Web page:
By Noah Smith
NEW YORK – For much of my life, I loved the idea of nuclear power. The science was so cool, futuristic and complicated, the power plants so vast and majestic. I devoured science fiction novels like “Lucifer’s Hammer,” where a plucky nuclear entrepreneur restarts civilization after a comet almost wipes us out. I thought of accidents like Three Mile Island and even Chernobyl as stumbling blocks to a nuclear future.
Then, in 2011, two things happened. First, a tsunami knocked out the Fukushima No. 1 nuclear plant, forcing a mass evacuation and costing Japan vast sums of money. Second, I learned that progress in solar power had been a lot faster and steadier than I had realized. I started taking a closer look at whether nuclear was really the future of energy. Now I’m pretty convinced that my youthful fantasies of a nuclear world won’t come true anytime soon.
The biggest problem with nuclear isn’t safety — it’s cost. The economics of nuclear are almost certain to keep it a marginal part of the energy mix, especially in the United States.
Many energy sources involve relatively small upfront costs. To increase solar power, just build more panels. Fracking also has lower fixed costs than traditional oil drilling. But nuclear’s fixed costs are enormous. A new nuclear plant in the U.S. costs about $9 billion to build — more than 1,000 times as much as a new fracking well, and more than 3,000 times as much as the world’s biggest solar plant.
Raising $9 billion is a daunting obstacle. It’s more money than Apple Inc., America’s most valuable company, borrowed in 2016. The plucky young entrepreneur raising enough money to build his own nuclear plant in “Lucifer’s Hammer” was pure fantasy; in reality, nuclear plants get build by giant corporations such as General Electric Co. and Toshiba Corp., with huge assistance from the government in the form of loan guarantees.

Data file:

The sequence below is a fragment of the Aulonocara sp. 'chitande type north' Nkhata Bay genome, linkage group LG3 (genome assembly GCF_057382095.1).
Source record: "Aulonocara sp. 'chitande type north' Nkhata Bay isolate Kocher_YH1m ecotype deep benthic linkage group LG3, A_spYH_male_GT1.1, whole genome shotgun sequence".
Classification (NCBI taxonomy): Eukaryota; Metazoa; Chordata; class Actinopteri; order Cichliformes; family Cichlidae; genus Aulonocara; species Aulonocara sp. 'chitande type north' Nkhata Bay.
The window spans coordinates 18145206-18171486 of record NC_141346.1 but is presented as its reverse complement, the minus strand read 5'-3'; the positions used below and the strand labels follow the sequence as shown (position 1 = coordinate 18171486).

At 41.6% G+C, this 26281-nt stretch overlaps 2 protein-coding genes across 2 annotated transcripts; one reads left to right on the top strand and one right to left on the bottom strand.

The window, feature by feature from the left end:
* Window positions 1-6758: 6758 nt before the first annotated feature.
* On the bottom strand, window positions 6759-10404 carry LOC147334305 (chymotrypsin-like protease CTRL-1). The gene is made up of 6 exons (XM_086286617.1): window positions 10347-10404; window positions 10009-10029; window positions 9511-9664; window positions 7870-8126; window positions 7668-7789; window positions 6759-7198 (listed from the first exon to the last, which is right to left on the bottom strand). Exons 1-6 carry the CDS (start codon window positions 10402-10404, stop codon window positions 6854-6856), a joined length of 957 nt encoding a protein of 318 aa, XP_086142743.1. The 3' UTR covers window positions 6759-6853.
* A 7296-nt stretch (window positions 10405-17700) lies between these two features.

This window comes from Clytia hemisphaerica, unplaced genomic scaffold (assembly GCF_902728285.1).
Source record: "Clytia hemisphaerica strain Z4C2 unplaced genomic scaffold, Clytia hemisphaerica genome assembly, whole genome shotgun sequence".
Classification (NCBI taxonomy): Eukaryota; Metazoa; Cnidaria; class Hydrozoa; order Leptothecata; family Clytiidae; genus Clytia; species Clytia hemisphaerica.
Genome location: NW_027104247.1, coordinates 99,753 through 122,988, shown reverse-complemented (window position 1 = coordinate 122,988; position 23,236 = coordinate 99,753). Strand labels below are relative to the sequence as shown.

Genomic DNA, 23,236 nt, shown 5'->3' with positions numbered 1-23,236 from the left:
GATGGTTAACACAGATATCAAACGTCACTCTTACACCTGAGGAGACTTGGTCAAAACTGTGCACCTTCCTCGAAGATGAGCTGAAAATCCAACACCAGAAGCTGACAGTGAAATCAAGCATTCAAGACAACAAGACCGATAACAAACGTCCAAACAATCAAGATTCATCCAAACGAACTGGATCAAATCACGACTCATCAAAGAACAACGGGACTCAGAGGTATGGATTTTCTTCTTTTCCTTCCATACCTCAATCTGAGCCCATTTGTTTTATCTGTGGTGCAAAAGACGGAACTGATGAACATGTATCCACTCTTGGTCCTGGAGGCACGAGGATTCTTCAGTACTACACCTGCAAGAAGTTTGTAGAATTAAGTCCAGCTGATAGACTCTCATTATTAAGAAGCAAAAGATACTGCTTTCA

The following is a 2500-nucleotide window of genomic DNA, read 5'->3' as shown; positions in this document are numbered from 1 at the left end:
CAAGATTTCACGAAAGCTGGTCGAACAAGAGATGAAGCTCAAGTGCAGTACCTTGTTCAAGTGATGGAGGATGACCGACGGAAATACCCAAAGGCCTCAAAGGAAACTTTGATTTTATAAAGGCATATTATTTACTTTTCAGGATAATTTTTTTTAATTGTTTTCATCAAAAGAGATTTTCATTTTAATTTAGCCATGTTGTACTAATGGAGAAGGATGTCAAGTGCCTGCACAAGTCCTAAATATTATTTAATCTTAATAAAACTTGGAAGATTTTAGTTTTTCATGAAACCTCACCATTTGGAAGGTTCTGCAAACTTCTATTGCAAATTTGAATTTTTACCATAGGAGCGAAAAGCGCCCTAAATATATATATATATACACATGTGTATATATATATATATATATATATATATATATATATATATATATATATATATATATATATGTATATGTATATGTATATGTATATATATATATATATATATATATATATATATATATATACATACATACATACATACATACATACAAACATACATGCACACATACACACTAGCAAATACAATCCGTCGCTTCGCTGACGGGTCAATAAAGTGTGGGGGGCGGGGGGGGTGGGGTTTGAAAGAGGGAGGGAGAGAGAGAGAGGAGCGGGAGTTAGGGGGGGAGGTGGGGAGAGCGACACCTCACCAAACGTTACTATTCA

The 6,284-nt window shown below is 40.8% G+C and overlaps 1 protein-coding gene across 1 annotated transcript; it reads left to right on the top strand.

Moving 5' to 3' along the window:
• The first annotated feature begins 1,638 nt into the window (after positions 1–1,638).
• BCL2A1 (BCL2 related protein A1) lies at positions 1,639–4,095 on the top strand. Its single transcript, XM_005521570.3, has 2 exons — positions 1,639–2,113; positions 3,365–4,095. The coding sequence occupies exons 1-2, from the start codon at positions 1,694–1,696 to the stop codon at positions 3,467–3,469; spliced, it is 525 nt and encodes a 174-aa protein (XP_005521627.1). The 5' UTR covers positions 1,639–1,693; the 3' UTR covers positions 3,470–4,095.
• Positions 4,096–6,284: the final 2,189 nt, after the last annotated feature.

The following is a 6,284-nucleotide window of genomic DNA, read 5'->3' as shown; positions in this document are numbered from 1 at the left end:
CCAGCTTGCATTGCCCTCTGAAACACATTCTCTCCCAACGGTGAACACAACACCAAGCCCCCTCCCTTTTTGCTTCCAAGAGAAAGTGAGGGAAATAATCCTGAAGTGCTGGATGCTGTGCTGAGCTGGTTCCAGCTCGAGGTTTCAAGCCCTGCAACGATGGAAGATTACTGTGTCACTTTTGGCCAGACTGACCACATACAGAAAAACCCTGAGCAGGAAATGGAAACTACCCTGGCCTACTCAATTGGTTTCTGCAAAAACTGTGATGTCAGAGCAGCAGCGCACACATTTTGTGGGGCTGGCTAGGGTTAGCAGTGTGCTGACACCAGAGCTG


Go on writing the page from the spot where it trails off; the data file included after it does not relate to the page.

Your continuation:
Another source of risk is safety — not the well-known threats of accidents and storage leaks, but the unknown unknowns. If terrorists figure out how to bomb nuclear plants, or hackers find ways to invade their software and cause them to melt down, the destruction could be catastrophic. But no one really knows how likely or remote those threats will be a decade from now. And even if those risks can be prevented, doing so will probably cause large unanticipated costs.
So nuclear power hasn’t become the futuristic dream technology the old science fiction novels envisioned. Instead, it’s a huge, risky government-subsidized corporate boondoggle. Someday we may have fusion power or small, cheap fission reactors, and the old dream of nuclear will be realized. But unless one of those breakthrough technologies comes to fruition, nuclear isn’t the power of tomorrow.
Read more at Dream of cheap, clean nuclear power is over